The call of cow

cow

AS A CHILD, I loved milk. I drank gallons of it. My mother tried to control me, but she was rarely successful.

If it was in the house, I was on it like puppies on a bitch tit.

I harbor fond memories of milk with peanut butter and jelly sandwiches. And there were sandwiches of sliced banana, mayonaise and peanut butter too.

I’m still fruit for peanut butter.

In late adolescence, I found myself in the military. One aspect of military life left me giddy, and it was in the Mess Hall where there were literally faucets of endless milk, and you could drink as much as you pleased. And I surely did.

All through my adult life, I drank milk with most meals.

And then I moved to Mexico where milk is sold differently than anything I had previously encountered.

Ninety-nine percent of milk in supermarkets is not sold refrigerated. It sits on the regular shelves in hermetically sealed cartons, room temperature.

My reaction: Yuck!

This stuff cannot taste right, I told myself, as I placed the first carton in my shopping cart.

But it did taste right — after it was chilled — so my milk habit continued as always in my early Mexican years. Then I got married, acquiring Mexican relatives.

When I had lunch with these people, I would drink milk. They would drink Coca-Cola, water or — quite often — nothing at all. And they would snicker and roll their eyes at my milk.

Especially the kids.

Gradually, I quit drinking milk with lunch and supper, though I still pour it on my morning cereal. It was not so much peer pressure, which I am not very susceptible to, it was simply a different world, a world in which few people drink milk.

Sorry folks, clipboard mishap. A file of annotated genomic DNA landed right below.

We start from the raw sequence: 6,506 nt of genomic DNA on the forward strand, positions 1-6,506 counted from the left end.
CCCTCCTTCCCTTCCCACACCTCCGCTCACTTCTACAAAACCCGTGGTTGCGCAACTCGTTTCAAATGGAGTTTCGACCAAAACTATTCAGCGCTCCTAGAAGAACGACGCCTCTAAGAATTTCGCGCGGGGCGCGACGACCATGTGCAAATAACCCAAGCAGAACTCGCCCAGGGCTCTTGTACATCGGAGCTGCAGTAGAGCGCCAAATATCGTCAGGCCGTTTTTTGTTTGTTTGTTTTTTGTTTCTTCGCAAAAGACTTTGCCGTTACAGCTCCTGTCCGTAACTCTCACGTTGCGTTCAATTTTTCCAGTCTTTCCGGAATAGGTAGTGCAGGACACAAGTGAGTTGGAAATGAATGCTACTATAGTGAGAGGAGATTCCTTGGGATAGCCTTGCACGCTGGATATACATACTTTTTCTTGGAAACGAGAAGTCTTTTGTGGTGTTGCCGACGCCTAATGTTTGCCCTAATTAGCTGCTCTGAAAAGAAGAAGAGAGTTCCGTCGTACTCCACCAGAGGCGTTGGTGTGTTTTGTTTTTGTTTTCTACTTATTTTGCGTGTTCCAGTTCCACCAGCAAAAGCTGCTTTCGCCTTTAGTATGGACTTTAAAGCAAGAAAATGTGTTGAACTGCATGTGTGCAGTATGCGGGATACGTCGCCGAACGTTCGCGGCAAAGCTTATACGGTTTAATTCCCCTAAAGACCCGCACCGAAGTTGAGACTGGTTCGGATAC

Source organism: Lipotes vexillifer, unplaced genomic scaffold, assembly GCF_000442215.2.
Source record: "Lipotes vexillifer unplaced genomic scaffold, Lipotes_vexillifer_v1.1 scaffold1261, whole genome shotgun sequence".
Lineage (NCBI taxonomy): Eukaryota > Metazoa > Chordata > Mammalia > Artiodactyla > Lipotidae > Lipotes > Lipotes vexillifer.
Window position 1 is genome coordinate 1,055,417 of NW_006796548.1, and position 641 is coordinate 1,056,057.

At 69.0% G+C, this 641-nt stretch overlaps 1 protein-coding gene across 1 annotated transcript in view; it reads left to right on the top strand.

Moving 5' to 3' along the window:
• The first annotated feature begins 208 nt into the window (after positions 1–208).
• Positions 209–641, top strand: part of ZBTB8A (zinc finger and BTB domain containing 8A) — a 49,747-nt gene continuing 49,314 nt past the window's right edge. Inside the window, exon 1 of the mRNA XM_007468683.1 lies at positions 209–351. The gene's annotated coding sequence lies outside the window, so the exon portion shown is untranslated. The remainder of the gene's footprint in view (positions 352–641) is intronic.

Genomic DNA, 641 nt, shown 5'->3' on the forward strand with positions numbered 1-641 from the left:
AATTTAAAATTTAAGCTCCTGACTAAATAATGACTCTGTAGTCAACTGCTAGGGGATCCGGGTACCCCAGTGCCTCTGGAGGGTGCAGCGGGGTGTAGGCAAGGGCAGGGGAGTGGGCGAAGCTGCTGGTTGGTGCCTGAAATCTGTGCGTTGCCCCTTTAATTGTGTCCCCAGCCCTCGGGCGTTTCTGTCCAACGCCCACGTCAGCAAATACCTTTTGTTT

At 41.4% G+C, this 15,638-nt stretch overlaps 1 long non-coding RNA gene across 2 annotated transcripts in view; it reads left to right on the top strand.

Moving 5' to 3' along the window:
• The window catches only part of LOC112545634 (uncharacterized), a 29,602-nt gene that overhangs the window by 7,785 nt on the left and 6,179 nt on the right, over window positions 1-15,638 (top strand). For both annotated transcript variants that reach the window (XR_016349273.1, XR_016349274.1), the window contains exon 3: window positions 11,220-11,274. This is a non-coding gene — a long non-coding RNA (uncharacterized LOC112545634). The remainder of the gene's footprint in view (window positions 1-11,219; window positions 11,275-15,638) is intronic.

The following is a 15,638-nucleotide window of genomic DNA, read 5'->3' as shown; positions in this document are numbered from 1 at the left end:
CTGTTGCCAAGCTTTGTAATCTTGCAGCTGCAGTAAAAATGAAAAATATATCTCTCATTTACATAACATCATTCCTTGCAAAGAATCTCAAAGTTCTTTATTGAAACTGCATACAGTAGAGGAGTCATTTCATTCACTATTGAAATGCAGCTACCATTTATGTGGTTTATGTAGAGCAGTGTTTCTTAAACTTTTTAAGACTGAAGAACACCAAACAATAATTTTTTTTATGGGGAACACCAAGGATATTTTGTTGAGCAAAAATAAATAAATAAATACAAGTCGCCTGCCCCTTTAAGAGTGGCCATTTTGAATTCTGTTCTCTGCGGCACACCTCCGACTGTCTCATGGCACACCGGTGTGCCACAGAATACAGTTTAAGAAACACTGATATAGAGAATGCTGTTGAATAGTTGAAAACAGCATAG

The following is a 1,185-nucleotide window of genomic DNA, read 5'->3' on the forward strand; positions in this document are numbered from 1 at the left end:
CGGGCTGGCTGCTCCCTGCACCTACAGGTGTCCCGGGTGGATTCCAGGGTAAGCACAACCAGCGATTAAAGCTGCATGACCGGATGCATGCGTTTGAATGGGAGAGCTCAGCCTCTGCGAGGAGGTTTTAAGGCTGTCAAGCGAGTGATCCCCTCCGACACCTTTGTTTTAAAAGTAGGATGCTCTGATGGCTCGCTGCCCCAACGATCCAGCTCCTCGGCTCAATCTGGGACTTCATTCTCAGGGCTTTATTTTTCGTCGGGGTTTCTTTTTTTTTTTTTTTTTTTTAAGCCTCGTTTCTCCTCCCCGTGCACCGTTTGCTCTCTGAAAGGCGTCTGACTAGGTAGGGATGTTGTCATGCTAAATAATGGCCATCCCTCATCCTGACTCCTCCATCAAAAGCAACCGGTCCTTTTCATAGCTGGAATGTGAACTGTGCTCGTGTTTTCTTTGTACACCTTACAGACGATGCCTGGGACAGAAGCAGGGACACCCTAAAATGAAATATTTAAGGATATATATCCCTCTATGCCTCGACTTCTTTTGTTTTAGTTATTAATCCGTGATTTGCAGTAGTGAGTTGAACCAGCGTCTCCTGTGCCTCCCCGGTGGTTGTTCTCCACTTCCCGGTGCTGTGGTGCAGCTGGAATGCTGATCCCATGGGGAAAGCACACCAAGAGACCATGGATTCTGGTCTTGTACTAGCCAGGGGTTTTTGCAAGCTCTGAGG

Nowadays I drink water with lunch and supper.

I still drink milk on my breakfast cereal and with the occasional waffle and maple syrup, all of which screams out for milk, but that’s the limit of my milk. Habits perish.

This morning, pouring milk on my cereal, I wondered when Mexico first started selling milk at room temperature in hermetically sealed cartons. I asked my wife if that was how her family got milk when she was a child. No, she said.

Her family’s milk came from a street vendor who poured it out of stainless steel containers into the family’s pots, or something like that. That is still common in Mexico.

Straight from the cow. I see these street vendors often.

But I get my much-reduced milk intake from the supermarket in the hermetically sealed cartons. These cartons wait on the kitchen counter until they’re needed in the fridge.

And like so many things here, it seems so normal now.

Pause for Mexico

portal

LET’S TAKE a brief break from tossing darts at America’s politics, its unraveling society, Barry Obama and diminishing liberties. It’s time to gloat because I live down here, and you do not, or probably not because most Moon fans* live above the Rio Bravo.

Life here is good. It is not dangerous — fraught with peril — as many would have you think. It is peaceful, fun, colorful and inexpensive.

Let’s take yesterday, for example. Our young nephew, age 10, had spent the night with us. He has no bathtub where he lives, just a shower stall, and he loves filling our huge tub with hot water, getting in and hooting and hollering for about an hour.

He does this on the evening he arrives. He does it again the following morning. If he spends another night, that means two more sessions in what amounts to his swimming hole.

And we always eat waffles in the morning when he’s here. He and I are big waffle fans.

But let’s get back to yesterday. It was a sunny Sunday with cool temps. We drove downtown to eat lunch on the big plaza, a sidewalk table like in Paris. But people weren’t speaking French. They spoke Spanish. There were lots of Mexican tourists.

We dropped the kid off with his mama, and my child bride and I crossed the plaza and found a sidewalk table at this good restaurant. We both ordered arrachera, medium-rare. It came with guacamole, beans and warm tortillas.

I took the photo at the top just for you.

* * * *

*And I love you. Never think otherwise.